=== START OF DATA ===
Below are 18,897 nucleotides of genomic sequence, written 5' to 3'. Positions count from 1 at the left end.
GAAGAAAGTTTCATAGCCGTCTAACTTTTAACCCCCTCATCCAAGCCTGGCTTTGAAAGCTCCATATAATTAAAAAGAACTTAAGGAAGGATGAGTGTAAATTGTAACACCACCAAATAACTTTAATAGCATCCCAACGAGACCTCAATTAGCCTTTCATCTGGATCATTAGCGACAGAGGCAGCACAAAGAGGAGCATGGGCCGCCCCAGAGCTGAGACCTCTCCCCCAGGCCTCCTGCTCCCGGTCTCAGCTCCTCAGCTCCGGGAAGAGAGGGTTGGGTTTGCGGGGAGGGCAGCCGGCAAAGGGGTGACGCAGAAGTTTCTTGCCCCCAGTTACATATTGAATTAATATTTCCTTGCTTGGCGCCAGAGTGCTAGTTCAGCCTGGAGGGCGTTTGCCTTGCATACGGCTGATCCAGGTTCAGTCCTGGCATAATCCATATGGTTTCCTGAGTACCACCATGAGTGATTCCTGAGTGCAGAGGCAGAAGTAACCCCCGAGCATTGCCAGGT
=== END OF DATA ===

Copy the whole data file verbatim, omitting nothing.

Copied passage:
Below are 18,897 nucleotides of genomic sequence, written 5' to 3'. Positions count from 1 at the left end.
GAAGAAAGTTTCATAGCCGTCTAACTTTTAACCCCCTCATCCAAGCCTGGCTTTGAAAGCTCCATATAATTAAAAAGAACTTAAGGAAGGATGAGTGTAAATTGTAACACCACCAAATAACTTTAATAGCATCCCAACGAGACCTCAATTAGCCTTTCATCTGGATCATTAGCGACAGAGGCAGCACAAAGAGGAGCATGGGCCGCCCCAGAGCTGAGACCTCTCCCCCAGGCCTCCTGCTCCCGGTCTCAGCTCCTCAGCTCCGGGAAGAGAGGGTTGGGTTTGCGGGGAGGGCAGCCGGCAAAGGGGTGACGCAGAAGTTTCTTGCCCCCAGTTACATATTGAATTAATATTTCCTTGCTTGGCGCCAGAGTGCTAGTTCAGCCTGGAGGGCGTTTGCCTTGCATACGGCTGATCCAGGTTCAGTCCTGGCATAATCCATATGGTTTCCTGAGTACCACCATGAGTGATTCCTGAGTGCAGAGGCAGAAGTAACCCCCGAGCATTGCCAGGT